If someone asked you, “What month do you think has the most births in Australia?”, what would you say? If you guessed August (as this author did), you’d be wrong.
According to the Australian Bureau of Statistics, September is the most popular month for births in Australia. September 17th had the highest number of births recorded in Australia over a 10-year period, and three September dates make up the top five most common birth dates overall!
Given how many September babies there seem to be, it’s definitely important for us to talk about what the September birth flower is. Read on to learn more about September birth flowers (yes, there’s more than one!) and their meanings.
Our first September birth flower is the humble aster. Once thought of as sacred but now more commonly (and unfairly) thought of as somewhat of a weed, there’s a lot more to this dainty, daisy-like bloom than meets the eye.
The history of the aster flower
The name “aster” comes from the Greek word asteri, meaning “star”. It’s definitely a fitting name for these little flowers, given their star-shaped heads. But the ties to Greece don’t end there!
Asters were once believed to be sacred to the Gods. The ancient Greeks and Romans would lay aster flowers upon altars dedicated to gods and goddesses.
In Greek mythology, the goddess Astraea is said to have wept because there weren’t enough stars in the sky. Where her tears fell to Earth, asters sprouted—like pretty little stars—from the ground.
In mediaeval times, it was believed that burning aster flowers would ward off evil spirits and serpents.
Asters have been used medicinally in China and elsewhere to treat a range of ailments, and have been the inspiration for many artists throughout history, including Claude Monet.
In the Hungarian Revolution of 1918, protesters donned aster flowers on their person, leading to the movement becoming known as The Aster Revolution.
That’s a lot of history for one tiny flower!
Are asters the same as daisies?
Asters are often mistaken for daisies. Though they may look similar, asters and daisies are actually two different types of flower. They do, however, belong to the same family: Asteraceae.
Sunflowers, chrysanthemums, dahlias, gerberas, marigolds, dandelions, zinnias and chamomile flowers all belong to the Asteraceae family, too! You can see their similarities just by looking at them.
What might surprise you, though, is that lettuce, globe artichokes and chicory (yes, like the kinds you put in salads) also belong to the Asteraceae family.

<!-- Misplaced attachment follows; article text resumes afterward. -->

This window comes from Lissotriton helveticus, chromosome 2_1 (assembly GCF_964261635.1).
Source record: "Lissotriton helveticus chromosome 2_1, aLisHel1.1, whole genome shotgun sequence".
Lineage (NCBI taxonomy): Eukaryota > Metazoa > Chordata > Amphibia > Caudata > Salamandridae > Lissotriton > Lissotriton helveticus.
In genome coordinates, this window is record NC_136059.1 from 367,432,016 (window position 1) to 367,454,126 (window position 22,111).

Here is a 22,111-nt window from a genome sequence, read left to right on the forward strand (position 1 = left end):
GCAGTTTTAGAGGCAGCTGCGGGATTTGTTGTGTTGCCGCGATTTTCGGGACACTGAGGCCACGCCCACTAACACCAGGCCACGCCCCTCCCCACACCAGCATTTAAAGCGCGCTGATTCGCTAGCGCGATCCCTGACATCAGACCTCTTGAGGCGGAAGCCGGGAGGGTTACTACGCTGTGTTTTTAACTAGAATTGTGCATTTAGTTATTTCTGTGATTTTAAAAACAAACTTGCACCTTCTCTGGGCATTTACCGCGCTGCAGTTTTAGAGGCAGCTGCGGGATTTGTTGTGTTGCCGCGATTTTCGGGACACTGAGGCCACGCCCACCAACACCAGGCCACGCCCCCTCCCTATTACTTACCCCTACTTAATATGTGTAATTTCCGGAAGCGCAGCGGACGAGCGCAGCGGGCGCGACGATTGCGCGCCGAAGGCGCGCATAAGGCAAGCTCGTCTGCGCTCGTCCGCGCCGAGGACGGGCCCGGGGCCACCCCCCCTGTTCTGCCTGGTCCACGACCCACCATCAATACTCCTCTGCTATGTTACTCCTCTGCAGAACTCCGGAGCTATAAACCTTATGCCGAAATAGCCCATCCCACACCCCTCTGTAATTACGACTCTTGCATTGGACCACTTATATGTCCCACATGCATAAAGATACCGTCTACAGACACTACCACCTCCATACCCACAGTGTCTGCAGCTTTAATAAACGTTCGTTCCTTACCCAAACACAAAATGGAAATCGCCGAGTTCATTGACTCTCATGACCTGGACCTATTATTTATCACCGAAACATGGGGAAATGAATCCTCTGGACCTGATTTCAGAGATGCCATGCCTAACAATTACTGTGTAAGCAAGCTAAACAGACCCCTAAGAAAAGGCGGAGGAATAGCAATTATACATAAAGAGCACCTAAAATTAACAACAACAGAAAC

What do asters symbolise?
Historically, the aster flower has held a variety of meanings, from daintiness to patience to wisdom to faith.
The most common colour of aster is purple with a yellow centre, but they also come with pink and white petals. These different coloured petals carry different symbolic meanings.
White asters symbolise purity
In a similar vein to white roses and other white blooms, white asters symbolise purity, innocence and loyalty. They’re lovely as part of a wedding, sympathy or new baby bouquet.
Purple asters symbolise wisdom
Purple is said to be the colour of royalty, so it’s fitting that purple asters should represent royalty and wisdom. Purple asters are perfect for gifting to a person you hold in high esteem, or to someone undertaking studies or who’s graduating.
Red and pink asters symbolise devotion
The aster flower has been a symbol of devotion since antiquity. Today, pink and especially red asters are given as symbols of deep, undying love.
If your partner has a September birthday, a bouquet that features red or pink asters would be perfect for expressing your love for them. Red or pink asters are also perfect filler flowers for grander Valentine’s Day or anniversary bouquets.
When do asters bloom in Australia?
Asters are stars (pun intended) of the late summer to autumn garden. This is great news for pollinators like bees and butterflies, because when spring flowers lose their bloom asters are still around late in the season to provide nutrients.
In the northern hemisphere, September is exactly the time of year you’d expect to see asters in bloom. But in Australia, you’ll find asters flowering naturally from around February into April and May, typically around Easter time. For this reason, asters are also known as Easter daisies!
Of course, Easter time is a long time way away from September. Fortunately, greenhouse production means asters are virtually available all year round.
Asters last up to ten days in a vase once cut, so they make great, long-lasting additions to floral arrangements.
The second September birth flower is morning glory. This lyrical name reflects the flower’s tendency to bloom early in the morning, and then close again by the end of the day.
Despite this, some varieties of morning glory actually prefer to flower at night! The moonflower, for example, blossoms in the evening and then closes again around midday the following day.